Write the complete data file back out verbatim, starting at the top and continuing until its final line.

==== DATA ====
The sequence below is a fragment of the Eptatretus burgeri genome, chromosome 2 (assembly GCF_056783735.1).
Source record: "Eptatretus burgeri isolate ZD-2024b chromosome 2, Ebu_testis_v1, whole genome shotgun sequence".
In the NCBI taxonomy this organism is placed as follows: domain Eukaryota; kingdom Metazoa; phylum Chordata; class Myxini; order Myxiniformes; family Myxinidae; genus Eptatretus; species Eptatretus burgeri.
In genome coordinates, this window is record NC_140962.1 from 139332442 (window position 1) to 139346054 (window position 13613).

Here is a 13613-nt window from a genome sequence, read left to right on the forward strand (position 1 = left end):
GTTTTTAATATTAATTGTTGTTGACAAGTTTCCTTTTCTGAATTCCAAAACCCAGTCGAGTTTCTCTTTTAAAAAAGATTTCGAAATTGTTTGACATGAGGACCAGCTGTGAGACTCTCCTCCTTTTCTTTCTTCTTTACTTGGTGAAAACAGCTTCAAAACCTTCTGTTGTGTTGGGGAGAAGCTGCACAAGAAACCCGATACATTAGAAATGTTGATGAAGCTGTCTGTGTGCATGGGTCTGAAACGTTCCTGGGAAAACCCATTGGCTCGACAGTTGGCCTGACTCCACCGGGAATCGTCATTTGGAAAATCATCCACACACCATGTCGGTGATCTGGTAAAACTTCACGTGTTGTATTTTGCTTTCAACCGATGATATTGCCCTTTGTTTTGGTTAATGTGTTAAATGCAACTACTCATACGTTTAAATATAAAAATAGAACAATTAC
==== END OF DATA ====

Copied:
The sequence below is a fragment of the Eptatretus burgeri genome, chromosome 2 (assembly GCF_056783735.1).
Source record: "Eptatretus burgeri isolate ZD-2024b chromosome 2, Ebu_testis_v1, whole genome shotgun sequence".
In the NCBI taxonomy this organism is placed as follows: domain Eukaryota; kingdom Metazoa; phylum Chordata; class Myxini; order Myxiniformes; family Myxinidae; genus Eptatretus; species Eptatretus burgeri.
In genome coordinates, this window is record NC_140962.1 from 139332442 (window position 1) to 139346054 (window position 13613).

Here is a 13613-nt window from a genome sequence, read left to right on the forward strand (position 1 = left end):
GTTTTTAATATTAATTGTTGTTGACAAGTTTCCTTTTCTGAATTCCAAAACCCAGTCGAGTTTCTCTTTTAAAAAAGATTTCGAAATTGTTTGACATGAGGACCAGCTGTGAGACTCTCCTCCTTTTCTTTCTTCTTTACTTGGTGAAAACAGCTTCAAAACCTTCTGTTGTGTTGGGGAGAAGCTGCACAAGAAACCCGATACATTAGAAATGTTGATGAAGCTGTCTGTGTGCATGGGTCTGAAACGTTCCTGGGAAAACCCATTGGCTCGACAGTTGGCCTGACTCCACCGGGAATCGTCATTTGGAAAATCATCCACACACCATGTCGGTGATCTGGTAAAACTTCACGTGTTGTATTTTGCTTTCAACCGATGATATTGCCCTTTGTTTTGGTTAATGTGTTAAATGCAACTACTCATACGTTTAAATATAAAAATAGAACAATTAC